Recognition Reception | Women firefighters | Undergrad exhibition


Not all Penn State geographers went to the American Association of Geographers annual meeting in New Orleans. Alan Taylor shares this photo from the US Regional Association of the ​International Association for Landscape Ecology in Chicago. Pictured left to right: Alan Taylor, Lucas Harris, Jamie Peeler, and Natalie Pawlikowski, at the Cloud Gate sculpture, nicknamed, “the bean.”


  • Alumnus Joshua Stevens @jscarto was recognized as one of 50 Must-Follow Twitter Accounts for Geospatial, Data Science, and Visualization.
  • Carolyn Fish accepted a tenure-track job as an Assistant Professor at the University of Oregon.
  • Alumnus Peter Howe (’12g) was awarded an NSF CAREER grant from the Geography and Spatial Sciences program. The 5-year project is titled “CAREER: Location-Aware Social Science for Adaptation: Modeling Dynamic Patterns in Public Perceptions and Behavior.”
  • Josh Inwood will deliver the inaugural Liberal Arts First-Year Valedictory Address.
  • Aparna Parikh has accepted an offer for a Mellon Postdoctoral Fellowship by the Leslie Center for the Humanities at Dartmouth College, and will be housed in their Department of Geography.
  • Cary Anderson won the AAG Cartography Speciality Group’s Illustrated Paper Award for her work on assessing emotional reactions to different map designs.
  • Julie Sanchez received an award from the Pennsylvania Space Grant Consortium.


Department to hold annual Recognition Reception on Friday, April 27

Throughout the academic year, our faculty, students, staff, alumni, and friends have contributed significantly to our department, community, and society. To extend our appreciation, we will recognize the accomplishments of our community during this annual event. This year’s Recognition Reception will feature the department’s graduating seniors, which provides a special opportunity to join them in celebrating their experience in the department and embarking on the next phase of their lives.


Fighting fire with societal norms

There are a few statistics about women firefighters that stand out to Penn State researcher Lorraine Dowler.

Women account for about 7 percent of firefighters nationwide. Men and women firefighters have the same average age, but women are paid $10,000 less, on average, according to U.S. Census Bureau data. Even in the San Francisco Fire Department, which has made great strides toward equal representation, just 15 percent of firefighters are women. In the Fire Department of the City of New York (FDNY), that figure is less than 1 percent.

Undergraduate Exhibition wraps up record year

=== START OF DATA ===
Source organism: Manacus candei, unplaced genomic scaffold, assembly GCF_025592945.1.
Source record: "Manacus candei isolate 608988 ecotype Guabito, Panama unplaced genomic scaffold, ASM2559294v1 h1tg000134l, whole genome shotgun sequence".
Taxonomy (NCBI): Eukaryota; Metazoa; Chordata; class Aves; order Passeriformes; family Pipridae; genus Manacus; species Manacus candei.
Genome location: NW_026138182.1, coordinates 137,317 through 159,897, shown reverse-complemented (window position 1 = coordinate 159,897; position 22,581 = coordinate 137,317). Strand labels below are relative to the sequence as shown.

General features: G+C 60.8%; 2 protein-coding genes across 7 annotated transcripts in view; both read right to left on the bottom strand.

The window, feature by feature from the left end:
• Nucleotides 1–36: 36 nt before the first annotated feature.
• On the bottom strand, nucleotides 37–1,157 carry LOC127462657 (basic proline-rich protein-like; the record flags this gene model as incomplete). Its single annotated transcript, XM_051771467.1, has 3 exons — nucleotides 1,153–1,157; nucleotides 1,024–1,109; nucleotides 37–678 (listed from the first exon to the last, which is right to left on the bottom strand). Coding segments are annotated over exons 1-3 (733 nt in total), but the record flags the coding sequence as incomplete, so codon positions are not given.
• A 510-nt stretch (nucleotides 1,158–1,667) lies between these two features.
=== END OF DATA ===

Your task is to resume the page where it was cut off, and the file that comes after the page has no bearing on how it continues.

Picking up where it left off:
Arts and Humanities winner is working with Alex Klippel and Jiawei Huang in ChoroPhronesis
Hundreds of students and judges bustled about in the HUB-Robeson Center Wednesday evening for the 2018 Undergraduate Research Exhibition on the University Park campus of Penn State. From musical presentations in the Flex Theater posters in Alumni and Heritage halls, the University’s best were promoting the fruits of their academic and artistic pursuits.

Students see green: Mock spill illustrates potential impact of wastewater leak

Bright green water swirled around Mariah Airey’s boots as it made its way into Black Moshannon Creek.

A freshman at State College Area High School, Airey watched as green dye trickled down a tributary, mixed with the clear water in the creek and then rushed downstream.


The future of behavioral and cognitive geography: a coda

Roger Downs
Handbook of Behavioral and Cognitive Geography, 2018

American archives and climate change: risks and adaptation

Mazurczyk, T., Piekielek, N., Tansey, E., & Goldman, B.
Climate Risk Management
Climate change directly affects the future security of cultural resources. Cultural heritage and in particular, archives, are increasingly at risk of degradation due to climate change threats and triggers. This study evaluated present and future consequences of water-related climate change impacts using a mapping methodology to assess exposure of American archives to incompatible weather extremes.

HIV as social and ecological experience

Brian King and Margaret S. Winchester
Social Science and Medicine
The spread and varied impacts of the HIV/AIDS epidemic demonstrate the complex and reciprocal relationships between the socio-political and biophysical dimensions of human health. Yet even with increasing research and policy attention there remain critical gaps in the literature on how HIV-positive households manage health through their engagement with social and ecological systems. This is particularly urgent given improvements in the global response to the epidemic, whereby expanded access to antiretroviral therapy has extended the possibility for survival for years or decades. Because many HIV-positive families and communities in the Global South remain dependent upon a diverse set of resources to generate income and meet subsistence needs, the impacts of disease must be understood within a mix of social processes, including the maintenance of land and collection of natural resources.

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